Smoldering ashes could be the homeowners' worst enemy. At least that was the suspected culprit in three Fairfax County house fires recently where bags of discarded ashes or cracks in the brick chimneys started fires.
On Dec. 23, a Burke home caught fire from "fireplace ashes placed in a cardboard box in the garage," the Fairfax County Fire and Rescue reported. Then Jan. 2 in the City of Fairfax, "a fire started in the chimney several hours after the resident had set a fire in the fireplace." The next day another Burke residence caught fire from "discarded fireplace ashes in a paper bag on the wooden deck," fire investigators reported.
Andrea Loewenwarter was at home the morning of Jan. 2 when the City of Fairfax Fire and Rescue Services arrived.
"It was really frightening, there were just flames leaping out," she said.
Jeff Hoeth, a resident of 32 years, who lives around the corner from the site of the fire said, "The chimneys all need to be relined. Ours, I know, needs to be done. We haven't used it in the last two years because we knew it needed to be done."
He is in the home improvement business so he is more aware and could see creosote seeping through the bricks in some parts.
"The average person would not notice it," Hoeth said.
Andrew Wilson of the City of Fairfax Fire Department was aware of the fire in Old Lee Hills where the ashes seeped through the cracks in the mortar.
"I think it was an original construction issue. It is possible to reline a chimney. Some of the stuff they use is almost like the stuff they make the space shuttle tiles out of," Wilson said.
THAT METHOD of chimney lining involves putting an inflatable mold inside the chimney, and pouring a solution down which clings to the inside, forming a coating.
Sheila Laszlo of fireplace maintenance company Ace & Ashless, said the creosote build up can reach a point, called "third degree," which is dangerous.
"It's usually the intense heat that gets the combustibles to start. Third degree creosote is dangerous," Laszlo said. Ace & Ashless specialize in steel chimney liners but she's aware of the liquid solution poured down the chimney. It was originally called "Golden Flue," Laszlo said.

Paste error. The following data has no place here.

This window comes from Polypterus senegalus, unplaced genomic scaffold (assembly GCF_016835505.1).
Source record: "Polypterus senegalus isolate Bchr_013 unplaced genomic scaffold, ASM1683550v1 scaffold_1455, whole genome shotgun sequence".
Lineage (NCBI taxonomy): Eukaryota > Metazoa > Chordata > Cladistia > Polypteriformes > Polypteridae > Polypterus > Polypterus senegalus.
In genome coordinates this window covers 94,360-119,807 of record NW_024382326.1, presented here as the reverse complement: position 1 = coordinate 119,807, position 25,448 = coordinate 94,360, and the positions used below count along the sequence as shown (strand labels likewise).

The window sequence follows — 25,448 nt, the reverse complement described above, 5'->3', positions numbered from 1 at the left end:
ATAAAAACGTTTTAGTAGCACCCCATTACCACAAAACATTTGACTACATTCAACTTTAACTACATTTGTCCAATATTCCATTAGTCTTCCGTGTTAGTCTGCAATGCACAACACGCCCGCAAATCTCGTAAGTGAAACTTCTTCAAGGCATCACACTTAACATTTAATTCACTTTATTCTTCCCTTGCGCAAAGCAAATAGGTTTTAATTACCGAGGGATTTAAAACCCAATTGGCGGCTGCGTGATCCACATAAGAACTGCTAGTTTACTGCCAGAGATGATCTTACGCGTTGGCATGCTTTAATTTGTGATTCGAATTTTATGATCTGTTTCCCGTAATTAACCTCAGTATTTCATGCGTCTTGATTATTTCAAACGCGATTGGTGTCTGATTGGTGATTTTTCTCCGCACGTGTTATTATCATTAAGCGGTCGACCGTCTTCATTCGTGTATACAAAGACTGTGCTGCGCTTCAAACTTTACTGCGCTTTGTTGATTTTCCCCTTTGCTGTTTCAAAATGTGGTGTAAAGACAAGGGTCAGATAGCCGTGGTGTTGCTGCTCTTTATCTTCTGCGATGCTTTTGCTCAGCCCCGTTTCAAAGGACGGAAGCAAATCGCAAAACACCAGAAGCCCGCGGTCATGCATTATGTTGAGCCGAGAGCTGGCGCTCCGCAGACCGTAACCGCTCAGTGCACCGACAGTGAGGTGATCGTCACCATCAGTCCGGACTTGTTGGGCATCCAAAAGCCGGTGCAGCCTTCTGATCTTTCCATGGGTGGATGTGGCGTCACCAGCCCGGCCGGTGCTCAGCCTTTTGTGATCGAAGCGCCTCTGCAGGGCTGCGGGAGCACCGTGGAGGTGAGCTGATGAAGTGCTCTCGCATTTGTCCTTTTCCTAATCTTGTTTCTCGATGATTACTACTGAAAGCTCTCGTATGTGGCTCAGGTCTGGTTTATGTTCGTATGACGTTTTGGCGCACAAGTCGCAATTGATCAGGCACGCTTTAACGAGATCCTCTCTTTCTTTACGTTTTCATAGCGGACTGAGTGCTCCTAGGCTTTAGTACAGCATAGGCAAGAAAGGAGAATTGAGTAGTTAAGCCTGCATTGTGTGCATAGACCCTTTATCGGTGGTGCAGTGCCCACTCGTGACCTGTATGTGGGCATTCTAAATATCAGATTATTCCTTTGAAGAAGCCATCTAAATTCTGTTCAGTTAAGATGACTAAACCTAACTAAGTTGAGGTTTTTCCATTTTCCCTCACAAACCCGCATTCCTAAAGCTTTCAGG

"That method is recommended for older homes where the structure of the chimney is compromised," but she said steel was better. "They do crack," she added.
There is a "Chimney Sweeping Log," available at hardware stores, that claims to reduce creosote levels but Laszlo thinks it might instill a false sense of security.
"Nothing really removes creosote except for a brush," she said.
The information on the Chimney Sweeping Log package claims the log treats creosote in fireplace chimneys so it flakes off but adds an annual cleaning is necessary. Their disclaimer reads:
"The Chimney Sweeping Log does not take the place of inspection and professional cleaning."
THE OTHER TWO FIRES were from fireplace ash disposal. Renee Stillwell, Fairfax County Fire and Rescue spokesperson, said the general rule is to let the fireplace ashes sit in a metal container for 72 hours.
"We see a lot of property damage occur that way. I always say put them in a metal container, then put a cup of water on it," Stillwell said.
She also warned against putting any ashes on a wooden deck, in a plastic bag or plastic trash can. That goes for barbecue ashes too, she said.
"Never use a vacuum cleaner to clean ashes. Have your chimney checked every year by a licensed chimney expert," Stillwell said.
The county fire department has a program "Can Your Ashes," where they examine the issue of disposing fireplace ashes. In 2001, they said there was $561,976 worth of property loss caused by fireplace ash fires. Nationwide, according to a survey done by the National Fire Protection Association, from 1994-1998, fires started by a hot ember or ash that was abandoned or discarded caused 9,870 structure fires, 32 civilian deaths, 171 civilian injuries and $1,16.5 (in millions) worth of property damage. NFPA also recommends discarding fireplace ashes in a heavy metal container, moistening the ashes and covering the container with a metal lid. Never use a paper bag, cardboard box or plastic trash bag.
NFPA also notes that the ashes should be kept in a metal container outside, away from the house, not the garage or deck. After four days, select a non-wooded place to dump the ashes.